Like many of my LGBT peers and allies, I am grateful for the contributions made before and for the possibilities ahead. This summer, the Supreme Court acknowledged the humanity of LGBT individuals. And one of our pinnacle liberation symbols, New York City’s Stonewall Inn, the site of the 1969 Stonewall riots, was made a national landmark—all substantial markers of the rapidly increasing acceptance of LGBT individuals in mainstream America.
Over the past decades, important work to raise awareness and funds for the #gaymarriage movement has dominated the LGBT landscape. Each $1000-plate dinner and garden party brought together the well-dressed and privileged of the LGBT community to establish a strong presence against prejudiced, formidable foes. Many of these participants called on the ghost of Stonewall as an emblem of retaliation, reaction and unity. Simply by uttering the “S-word,” the President inspired LGBT people and their allies nationwide to have confidence to continue pushing for broad rights and protections. This summer our victory cry has been #lovewins.
But something is missing in all our gratitude. While it’s great that gay men and lesbians are building wedding registries, shopping at malls, and openly holding hands in places where it was previously forbidden, many of our most high profile spokespeople risk encouraging a spineless edit of history. We are so swift to lionize Stonewall and all of the early LGBT civil rights movement that the process has forced us to acquiesce to an acceptability politic which punishes many identities which represented the very heart and soul of our liberation mantras.
We must challenge our collective desire to strip a story that subverts a normative way of seeing the world. We as LGBT individuals and allies must tap our recent tragedies and triumphs to prevent our own story from disappearing into the exact same narrative most embraced by the bigots who used that norm against us.
The riots at Stonewall are, in fact, the perfect example. Conversations about its history selectively ignore significant components of the rioters’ identities, often including the vital presence of trans women (Sylvia Rivera, Miss Major, Marsha P. Johnson) and gay men but excluding the fact that many of these individuals were hustlers and street workers. Look for the biography of Sylvia Rivera, one of the most well-respected trans activists and Stonewall participants, and you will find her experience of street work excised. This, despite how sex work may have formed her only available opportunity at that time to afford to engage in her activist work. She was hardly the only trans woman of color involved in the sex industry supporting the riots. And then there were the hustlers, the young men working to support themselves after escaping to the city from lives that would have ended up in false marriages, depression, or, as it did for many, suicide or deaths by gay bashing. These were the people, harassed by the police to the point of exhaustion, willing to publicly engage as LGBT people at a time of great risk, the people who actually make up our liberation narrative.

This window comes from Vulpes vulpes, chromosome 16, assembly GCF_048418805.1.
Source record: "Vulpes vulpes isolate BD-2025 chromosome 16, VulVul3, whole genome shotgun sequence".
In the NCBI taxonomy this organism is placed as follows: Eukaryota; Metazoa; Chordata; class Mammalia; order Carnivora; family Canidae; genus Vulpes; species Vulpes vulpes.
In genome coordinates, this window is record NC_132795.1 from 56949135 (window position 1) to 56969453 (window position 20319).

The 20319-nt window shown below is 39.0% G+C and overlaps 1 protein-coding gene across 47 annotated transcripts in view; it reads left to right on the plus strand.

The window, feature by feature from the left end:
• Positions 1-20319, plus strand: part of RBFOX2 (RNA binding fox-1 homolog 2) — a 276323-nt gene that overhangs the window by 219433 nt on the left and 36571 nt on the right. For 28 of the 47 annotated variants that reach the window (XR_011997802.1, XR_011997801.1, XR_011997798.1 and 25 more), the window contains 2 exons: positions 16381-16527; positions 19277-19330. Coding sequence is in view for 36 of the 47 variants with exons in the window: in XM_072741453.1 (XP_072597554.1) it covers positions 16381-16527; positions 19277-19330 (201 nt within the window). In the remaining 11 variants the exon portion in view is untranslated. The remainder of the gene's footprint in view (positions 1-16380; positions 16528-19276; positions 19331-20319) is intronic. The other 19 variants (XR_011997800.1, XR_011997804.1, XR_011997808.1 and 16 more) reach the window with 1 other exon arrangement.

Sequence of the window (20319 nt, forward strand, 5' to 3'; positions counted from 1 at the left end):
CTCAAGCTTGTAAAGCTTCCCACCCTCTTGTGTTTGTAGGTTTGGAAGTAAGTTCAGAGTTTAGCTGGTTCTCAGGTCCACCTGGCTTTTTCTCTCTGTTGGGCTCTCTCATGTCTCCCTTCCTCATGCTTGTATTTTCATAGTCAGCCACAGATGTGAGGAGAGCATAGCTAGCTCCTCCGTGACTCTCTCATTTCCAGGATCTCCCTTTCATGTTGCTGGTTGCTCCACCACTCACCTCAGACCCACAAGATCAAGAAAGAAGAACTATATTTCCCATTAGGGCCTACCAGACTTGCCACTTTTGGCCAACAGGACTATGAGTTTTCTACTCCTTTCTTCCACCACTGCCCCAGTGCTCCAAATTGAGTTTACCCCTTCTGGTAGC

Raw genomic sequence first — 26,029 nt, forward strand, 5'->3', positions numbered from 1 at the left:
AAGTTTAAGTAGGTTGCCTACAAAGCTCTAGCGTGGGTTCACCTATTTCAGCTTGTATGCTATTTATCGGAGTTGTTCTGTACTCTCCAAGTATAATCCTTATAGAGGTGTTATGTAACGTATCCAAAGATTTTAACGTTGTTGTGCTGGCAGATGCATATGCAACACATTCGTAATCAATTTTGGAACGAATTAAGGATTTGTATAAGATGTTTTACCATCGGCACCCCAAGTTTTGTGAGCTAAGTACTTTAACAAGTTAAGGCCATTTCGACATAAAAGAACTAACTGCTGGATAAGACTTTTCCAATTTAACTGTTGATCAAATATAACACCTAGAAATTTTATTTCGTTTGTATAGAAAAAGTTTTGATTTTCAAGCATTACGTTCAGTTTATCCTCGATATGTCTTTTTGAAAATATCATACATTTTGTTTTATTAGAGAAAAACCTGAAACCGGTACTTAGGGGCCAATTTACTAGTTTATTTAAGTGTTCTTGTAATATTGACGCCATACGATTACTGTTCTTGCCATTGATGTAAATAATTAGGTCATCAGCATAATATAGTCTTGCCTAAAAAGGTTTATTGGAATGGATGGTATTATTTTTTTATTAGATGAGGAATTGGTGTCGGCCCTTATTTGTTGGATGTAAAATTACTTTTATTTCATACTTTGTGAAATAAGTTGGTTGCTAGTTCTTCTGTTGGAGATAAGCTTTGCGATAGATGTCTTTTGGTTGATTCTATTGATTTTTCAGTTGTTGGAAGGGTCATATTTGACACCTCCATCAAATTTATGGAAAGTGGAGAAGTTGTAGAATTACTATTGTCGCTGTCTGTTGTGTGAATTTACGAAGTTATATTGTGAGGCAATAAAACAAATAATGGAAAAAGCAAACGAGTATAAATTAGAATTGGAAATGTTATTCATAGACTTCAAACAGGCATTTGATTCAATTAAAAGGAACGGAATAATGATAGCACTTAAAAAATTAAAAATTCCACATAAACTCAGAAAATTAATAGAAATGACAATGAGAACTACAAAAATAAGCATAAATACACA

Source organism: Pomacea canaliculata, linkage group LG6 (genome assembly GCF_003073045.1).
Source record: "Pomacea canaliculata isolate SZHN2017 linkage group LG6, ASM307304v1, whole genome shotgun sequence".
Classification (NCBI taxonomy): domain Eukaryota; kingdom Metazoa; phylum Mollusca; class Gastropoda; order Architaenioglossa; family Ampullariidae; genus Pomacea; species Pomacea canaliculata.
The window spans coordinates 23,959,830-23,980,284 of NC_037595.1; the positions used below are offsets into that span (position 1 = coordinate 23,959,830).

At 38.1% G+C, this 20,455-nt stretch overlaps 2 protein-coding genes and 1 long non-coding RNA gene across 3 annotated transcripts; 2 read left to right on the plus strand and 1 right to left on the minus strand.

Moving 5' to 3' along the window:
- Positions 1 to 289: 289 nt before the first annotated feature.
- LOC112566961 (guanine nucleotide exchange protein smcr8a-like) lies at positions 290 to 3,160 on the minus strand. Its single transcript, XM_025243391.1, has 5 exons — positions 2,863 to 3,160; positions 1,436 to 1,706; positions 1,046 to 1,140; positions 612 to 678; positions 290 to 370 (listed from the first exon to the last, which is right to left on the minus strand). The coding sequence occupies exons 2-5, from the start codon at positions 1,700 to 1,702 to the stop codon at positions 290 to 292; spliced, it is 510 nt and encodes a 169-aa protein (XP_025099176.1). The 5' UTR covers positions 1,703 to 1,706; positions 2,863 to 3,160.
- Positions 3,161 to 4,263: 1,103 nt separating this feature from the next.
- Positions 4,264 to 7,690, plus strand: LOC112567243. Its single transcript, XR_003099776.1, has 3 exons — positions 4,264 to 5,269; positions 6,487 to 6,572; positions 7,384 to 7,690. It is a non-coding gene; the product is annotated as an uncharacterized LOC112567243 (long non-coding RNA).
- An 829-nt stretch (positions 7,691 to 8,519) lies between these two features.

People who live on the outskirts of the norm are the ones to whom we owe the greatest debt for building the foundation on which all of our newly lauded liberations exist. If Stonewall isn’t reminder enough, then reflect on Compton’s Cafeteria Riots of 1966 where street workers enacted a similar revolt, as detailed in Melinda Chateauvert’s Sex Workers Unite. And ACT UP’s revolutionary tactics might not have been as creative, intense, or effective if it hadn’t been for the participants who were turning trade in the big city, enabling them to support its work (Iris De La Cruz, Richard Berkowitz, David Wojnarowicz, as well as many others whose legacies are still too obstructed by stigma to disclose freely)—since many of the closeted corporate kids kicked back in their hedge funds during the AIDS crisis and thought they could continue to party in private.
The entire movement’s history is still fresh, as both raw traumas and unexpected victories. The inclusion of difficult non-traditional narratives like those of sex workers is critical to prevent their permanent invisibility, which is why I appreciated Diane Anderson-Mishall’s recent Advocate Magazine piece acknowledging the sex worker movement’s significant correlation to the LGBT movement. While I am grateful for the good intentions of such acknowledgement, I fear that the default call to action is still to play sex workers as sympathetic characters rather than key players who should command respect.
The role of individuals who are either compelled or have chosen the sex industry must be included in LGBT rights conversations as we look to translate the social capital accrued over the last 40 years into tangible cultural changes. To exclude us does enormous disservice to our predecessors, who proudly understood that sex in the margins, sex as a form of agency and survival, sex as intimacy, and sex as an act of power are fundamental to LGBT identity. We encourage this by demanding respect for those who choose to be cis and trans, male, female, and genderqueer workers in the adult industry. It’s also important that we advocate for the support of programs which give space for sex industry laborers to speak and access legal, medical, and emotional health resources. Think of HOOK, SWOP, and the Sex Workers Project. Lastly, we can contribute to a national dialogue that raises attention to the intersectional factors which compel individuals towards the adult industry, like ongoing homophobia in rural areas, immigration, income inequality, misogyny, and transphobia.
#lovewins only when we don’t diminish the wonderfully diverse queerness of our community as well as make invisible the true identities of the men, women, and genderqueer liberators that got us here.